Citation:

    Toffel, Michael W., and Stephanie van Sice. "Trucost: Valuing Corporate Environmental Impacts." Harvard Business School Case 612-025, September 2011. (Revised February 2013.)
  11. Trucost: Valuing Corporate Environmental Impacts

    Citation:

    Toffel, Michael W. "Trucost: Valuing Corporate Environmental Impacts ." Harvard Business School Teaching Note 612-015, November 2011. (Revised March 2014.)
  12. The Hybrid Vehicle Market

    This note describes the hybrid electic vehicle market, the results of different automaker strategies, and the environmental regulatory issues that can promote or inhibit market growth in the United States. Introduces students to the technologies and regulatory aspects of vehicles using alternative powertrains and fuels including hybrid electric vehicles, plug-in hybrids, electic vehicles, and deisel engines. Enable students to evaluate the success of the Toyota Prius, especially when used as an updated supplement to a case discussion of Toyota Motor Corp.: Launching Prius (HBS Case 706458).

    Keywords: Competitive Strategy; Environmental Sustainability; Product Development; Technology; Governing Rules, Regulations, and Reforms; Auto Industry; Manufacturing Industry; Japan; United States;

    Citation:

    Toffel, Michael W., and Nazli Z. Uludere Aragon. "The Hybrid Vehicle Market." Harvard Business School Background Note 612-084, March 2012. (Revised February 2013.)
  13. Carbon Footprints: Methods and Calculations

    Describes methods to calculate the carbon footprint (greenhouse gas emissions) of an organization's operations and supply chain, and a product or service. Illustrates concepts with examples of calculating the carbon footprint of an organization (Harvard Business School) and a product (a newspaper). Provides data necessary for carbon footprint calculations.

    Keywords: Operations; Supply Chain; Pollution and Pollutants; Measurement and Metrics; Environmental Sustainability;

    Citation:

    Toffel, Michael W., and Stephanie van Sice. "Carbon Footprints: Methods and Calculations." Harvard Business School Background Note 611-075, June 2011. (Revised December 2013.)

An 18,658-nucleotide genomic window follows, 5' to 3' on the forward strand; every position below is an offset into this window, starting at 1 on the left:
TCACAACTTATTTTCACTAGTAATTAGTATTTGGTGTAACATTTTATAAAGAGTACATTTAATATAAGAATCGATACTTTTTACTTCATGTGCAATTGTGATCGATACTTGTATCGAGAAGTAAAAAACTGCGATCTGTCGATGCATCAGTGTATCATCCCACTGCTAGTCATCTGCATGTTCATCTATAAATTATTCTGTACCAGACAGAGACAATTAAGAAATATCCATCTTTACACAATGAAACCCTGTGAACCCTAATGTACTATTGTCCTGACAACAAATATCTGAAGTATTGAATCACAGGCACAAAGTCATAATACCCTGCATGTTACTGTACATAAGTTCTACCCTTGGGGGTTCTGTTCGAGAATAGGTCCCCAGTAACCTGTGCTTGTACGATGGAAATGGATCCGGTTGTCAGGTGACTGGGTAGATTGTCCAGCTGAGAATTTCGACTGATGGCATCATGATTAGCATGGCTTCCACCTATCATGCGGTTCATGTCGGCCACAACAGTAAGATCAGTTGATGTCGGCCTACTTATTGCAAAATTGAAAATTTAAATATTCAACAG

14. The Cage-Free Egg Movement

    Describes the social movement confronting conventional egg production techniques (battery cages) based on animal welfare concerns, and some merits and drawbacks of cage-free alternatives. Highlights animal rights activist campaigns, political and regulatory responses, and announcements by some companies to shift egg purchases or sales from conventional to alternative production methods.

    Keywords: Animal-Based Agribusiness; Governing Rules, Regulations, and Reforms; Rights; Supply Chain Management; Natural Environment; Social Issues; Competitive Strategy; Agriculture and Agribusiness Industry;

    Citation:

    Toffel, Michael W., and Stephanie van Sice. "The Cage-Free Egg Movement." Harvard Business School Background Note 611-021, September 2010. (Revised February 2013.)
  15. The Precautionary Principle

    This note describes the precautionary principle and its key tenets, highlights challenges associated with its use, and includes many examples of its application, primarily within the realm of regulating activities based on the risk of harm to human health and the environment. Appendices provide detailed examples of how the precautionary principle has been applied to regulations in three key industries: agriculture, chemicals, and pharmaceuticals. Describes various forms of the precautionary principle, its widespread adoption in international agreements, its distinction from cost-benefit analysis, its shift of the burden of proving that activities are safe from regulators to industry, and the importance of considering Type I and Type II errors and status quo bias when contemplating whether to evoke the precautionary principle.

    Keywords: Governing Rules, Regulations, and Reforms; Policy; Health Disorders; Business and Government Relations; Safety; Natural Environment; Pollution and Pollutants; Agriculture and Agribusiness Industry; Chemical Industry; Pharmaceutical Industry;

    Citation:

    Toffel, Michael W., and Nazli Z. Uludere Aragon. "The Precautionary Principle." Harvard Business School Background Note 610-043, June 2010. (Revised February 2013.)
  16. Aspen Skiing Company (A)